Beijing’s conversion into a major creditor has upended international finance—and not in a good way.
In the messy world of international development finance, no country has disrupted the existing setup quite like China, which in the past decade has eclipsed both the World Bank and the International Monetary Fund (IMF) as the world’s largest creditor by lending out hundreds of billions of dollars.
Beijing now, for the first time, has the keys to the car. The problem is that the car is jacked up, on blocks, and the key doesn’t actually work. China’s gamble on checkbook diplomacy turned out little different from a Las Vegas weekend, except none of it stayed in Vegas.
Debt woes have plagued governments for centuries. Hapsburg Spain had more defaults than branches on its family tree. The rise of national banks in the 17th century, first in Holland and later in England, helped. But it wasn’t really until after World War II that the world got a lender of last resort. Or first.
Rather than turning to wealthy private lenders, for decades debt-ridden governments have largely sought help from the Paris Club, an informal group of major creditors, alongside the IMF and World Bank, multilateral institutions that were set up after the war. China didn’t join that particular party, but it is crashing the wedding all the same.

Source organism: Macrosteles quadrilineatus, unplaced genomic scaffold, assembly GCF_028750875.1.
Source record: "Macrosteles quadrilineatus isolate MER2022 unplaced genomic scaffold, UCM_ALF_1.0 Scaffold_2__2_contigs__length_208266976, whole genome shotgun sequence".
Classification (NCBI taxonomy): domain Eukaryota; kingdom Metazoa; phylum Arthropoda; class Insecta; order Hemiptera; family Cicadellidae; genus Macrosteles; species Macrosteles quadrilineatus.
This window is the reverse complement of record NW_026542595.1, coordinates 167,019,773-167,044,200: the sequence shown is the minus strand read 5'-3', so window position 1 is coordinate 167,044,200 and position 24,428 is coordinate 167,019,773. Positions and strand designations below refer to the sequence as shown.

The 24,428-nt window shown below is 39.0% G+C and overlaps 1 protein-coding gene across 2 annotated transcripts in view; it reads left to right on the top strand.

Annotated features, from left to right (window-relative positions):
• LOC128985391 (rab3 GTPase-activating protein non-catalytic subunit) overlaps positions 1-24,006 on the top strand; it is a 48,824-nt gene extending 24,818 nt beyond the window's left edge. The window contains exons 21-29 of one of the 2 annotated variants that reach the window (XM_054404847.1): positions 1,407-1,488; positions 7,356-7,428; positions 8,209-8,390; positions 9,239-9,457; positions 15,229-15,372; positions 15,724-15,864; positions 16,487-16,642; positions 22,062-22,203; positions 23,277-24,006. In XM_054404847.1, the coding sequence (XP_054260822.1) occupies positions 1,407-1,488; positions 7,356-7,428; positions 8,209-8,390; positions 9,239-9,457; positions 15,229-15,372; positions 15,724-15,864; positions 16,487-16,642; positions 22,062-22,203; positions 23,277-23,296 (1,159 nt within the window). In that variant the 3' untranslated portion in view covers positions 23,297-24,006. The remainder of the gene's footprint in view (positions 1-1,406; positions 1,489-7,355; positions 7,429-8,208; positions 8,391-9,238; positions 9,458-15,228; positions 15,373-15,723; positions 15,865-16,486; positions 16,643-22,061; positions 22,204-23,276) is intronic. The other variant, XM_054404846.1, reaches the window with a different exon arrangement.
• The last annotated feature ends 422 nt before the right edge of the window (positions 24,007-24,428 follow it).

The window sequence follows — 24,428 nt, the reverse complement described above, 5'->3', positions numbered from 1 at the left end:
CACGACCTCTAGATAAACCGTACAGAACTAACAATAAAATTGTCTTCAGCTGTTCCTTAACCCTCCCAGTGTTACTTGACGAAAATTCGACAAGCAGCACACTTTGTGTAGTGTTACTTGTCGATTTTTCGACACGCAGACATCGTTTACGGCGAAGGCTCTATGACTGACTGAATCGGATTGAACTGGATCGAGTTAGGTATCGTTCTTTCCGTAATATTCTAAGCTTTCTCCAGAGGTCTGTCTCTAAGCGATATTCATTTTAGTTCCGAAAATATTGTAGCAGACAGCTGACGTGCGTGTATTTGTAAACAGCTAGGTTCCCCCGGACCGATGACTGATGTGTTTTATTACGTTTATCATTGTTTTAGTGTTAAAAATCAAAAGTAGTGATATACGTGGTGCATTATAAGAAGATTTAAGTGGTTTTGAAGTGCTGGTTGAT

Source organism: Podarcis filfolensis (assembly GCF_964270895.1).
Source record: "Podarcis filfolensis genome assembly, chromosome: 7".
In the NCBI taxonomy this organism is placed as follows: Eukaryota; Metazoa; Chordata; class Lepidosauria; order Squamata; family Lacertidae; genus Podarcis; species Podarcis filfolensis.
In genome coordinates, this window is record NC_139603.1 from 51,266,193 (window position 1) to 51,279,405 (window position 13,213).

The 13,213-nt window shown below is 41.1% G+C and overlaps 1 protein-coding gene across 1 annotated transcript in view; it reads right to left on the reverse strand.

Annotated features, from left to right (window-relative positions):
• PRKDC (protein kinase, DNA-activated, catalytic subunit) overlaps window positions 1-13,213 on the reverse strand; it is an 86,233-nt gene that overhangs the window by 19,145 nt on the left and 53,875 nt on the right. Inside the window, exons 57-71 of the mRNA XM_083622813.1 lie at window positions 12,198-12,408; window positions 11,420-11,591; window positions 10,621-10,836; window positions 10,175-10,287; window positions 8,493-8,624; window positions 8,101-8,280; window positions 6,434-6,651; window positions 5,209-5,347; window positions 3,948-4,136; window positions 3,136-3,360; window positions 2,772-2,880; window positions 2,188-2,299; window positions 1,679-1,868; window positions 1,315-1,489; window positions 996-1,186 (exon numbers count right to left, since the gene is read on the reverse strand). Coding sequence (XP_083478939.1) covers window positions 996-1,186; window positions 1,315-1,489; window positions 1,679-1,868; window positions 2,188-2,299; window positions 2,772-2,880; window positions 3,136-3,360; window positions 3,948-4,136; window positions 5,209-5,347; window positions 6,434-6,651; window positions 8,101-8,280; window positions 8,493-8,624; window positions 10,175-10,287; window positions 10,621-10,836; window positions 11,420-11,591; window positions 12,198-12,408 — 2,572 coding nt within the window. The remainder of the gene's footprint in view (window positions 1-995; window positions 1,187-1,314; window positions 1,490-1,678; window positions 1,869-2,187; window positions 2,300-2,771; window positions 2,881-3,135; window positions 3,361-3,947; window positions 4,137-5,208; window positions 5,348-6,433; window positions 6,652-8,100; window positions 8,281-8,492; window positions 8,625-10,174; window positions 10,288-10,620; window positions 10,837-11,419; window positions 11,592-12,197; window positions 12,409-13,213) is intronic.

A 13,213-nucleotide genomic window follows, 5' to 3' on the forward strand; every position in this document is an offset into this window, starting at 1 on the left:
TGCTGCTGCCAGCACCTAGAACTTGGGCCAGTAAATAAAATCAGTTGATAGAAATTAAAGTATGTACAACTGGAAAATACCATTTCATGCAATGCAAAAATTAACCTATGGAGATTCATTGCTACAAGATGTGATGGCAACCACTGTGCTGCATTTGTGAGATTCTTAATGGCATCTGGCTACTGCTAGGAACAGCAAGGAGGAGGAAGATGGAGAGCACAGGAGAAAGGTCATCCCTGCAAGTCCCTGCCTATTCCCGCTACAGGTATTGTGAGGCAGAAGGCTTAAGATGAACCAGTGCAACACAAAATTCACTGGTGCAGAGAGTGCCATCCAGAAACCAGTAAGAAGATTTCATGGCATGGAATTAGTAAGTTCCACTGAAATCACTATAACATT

China’s emergence as a major lending power is now upending that system, forcing everyone involved to navigate a changing landscape in which the new heavyweight shuns the old playbook. Beyond following different criteria in lending, China has also favored a bilateral approach to debt renegotiations that clashes with the Paris Club’s coordinated framework. Efforts to include China have flopped, too: Beijing has repeatedly refused offers to join the group while questioning the norms that have underpinned international debt-restructuring practices.
“The world has changed,” said Adnan Mazarei, a former IMF deputy director who is now at the Peterson Institute for International Economics. “There is a new huge player called China. You cannot tell a huge new player that you have to play by my rules or the highway.”
The Paris Club emerged in the wake of World War II as a group of mostly Western creditors that have long played an influential role in global lending and could respond collectively to cash-strapped countries’ calls for debt relief. In the decades since, the group has acted on hundreds of requests in coordination with the World Bank and the IMF. But China’s economic rise has challenged that dominance. Once a debtor nation, since launching its Belt and Road Initiative (BRI)—a sweeping infrastructure development initiative designed to export China’s industrial overcapacity and extend its global influence—in 2013, Beijing has doled out hundreds of billions of dollars in loans.